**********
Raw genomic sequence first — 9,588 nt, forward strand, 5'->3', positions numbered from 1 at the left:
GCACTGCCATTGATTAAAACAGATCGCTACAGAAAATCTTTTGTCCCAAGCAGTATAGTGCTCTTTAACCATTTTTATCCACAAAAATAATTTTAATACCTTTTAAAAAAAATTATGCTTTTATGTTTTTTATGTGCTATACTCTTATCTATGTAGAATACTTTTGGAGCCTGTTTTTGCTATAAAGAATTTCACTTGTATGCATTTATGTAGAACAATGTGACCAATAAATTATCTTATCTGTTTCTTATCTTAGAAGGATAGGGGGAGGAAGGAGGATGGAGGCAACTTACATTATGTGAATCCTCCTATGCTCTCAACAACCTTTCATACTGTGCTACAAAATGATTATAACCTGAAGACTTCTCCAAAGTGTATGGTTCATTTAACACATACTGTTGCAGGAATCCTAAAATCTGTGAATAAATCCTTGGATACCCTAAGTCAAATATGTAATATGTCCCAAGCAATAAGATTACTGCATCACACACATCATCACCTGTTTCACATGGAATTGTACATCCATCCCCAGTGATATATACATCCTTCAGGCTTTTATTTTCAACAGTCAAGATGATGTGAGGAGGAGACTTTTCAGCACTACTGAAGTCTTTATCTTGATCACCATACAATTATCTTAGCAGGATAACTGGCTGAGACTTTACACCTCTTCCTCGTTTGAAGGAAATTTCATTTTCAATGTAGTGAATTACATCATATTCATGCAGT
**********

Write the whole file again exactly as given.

Raw genomic sequence first — 9,588 nt, forward strand, 5'->3', positions numbered from 1 at the left:
GCACTGCCATTGATTAAAACAGATCGCTACAGAAAATCTTTTGTCCCAAGCAGTATAGTGCTCTTTAACCATTTTTATCCACAAAAATAATTTTAATACCTTTTAAAAAAAATTATGCTTTTATGTTTTTTATGTGCTATACTCTTATCTATGTAGAATACTTTTGGAGCCTGTTTTTGCTATAAAGAATTTCACTTGTATGCATTTATGTAGAACAATGTGACCAATAAATTATCTTATCTGTTTCTTATCTTAGAAGGATAGGGGGAGGAAGGAGGATGGAGGCAACTTACATTATGTGAATCCTCCTATGCTCTCAACAACCTTTCATACTGTGCTACAAAATGATTATAACCTGAAGACTTCTCCAAAGTGTATGGTTCATTTAACACATACTGTTGCAGGAATCCTAAAATCTGTGAATAAATCCTTGGATACCCTAAGTCAAATATGTAATATGTCCCAAGCAATAAGATTACTGCATCACACACATCATCACCTGTTTCACATGGAATTGTACATCCATCCCCAGTGATATATACATCCTTCAGGCTTTTATTTTCAACAGTCAAGATGATGTGAGGAGGAGACTTTTCAGCACTACTGAAGTCTTTATCTTGATCACCATACAATTATCTTAGCAGGATAACTGGCTGAGACTTTACACCTCTTCCTCGTTTGAAGGAAATTTCATTTTCAATGTAGTGAATTACATCATATTCATGCAGT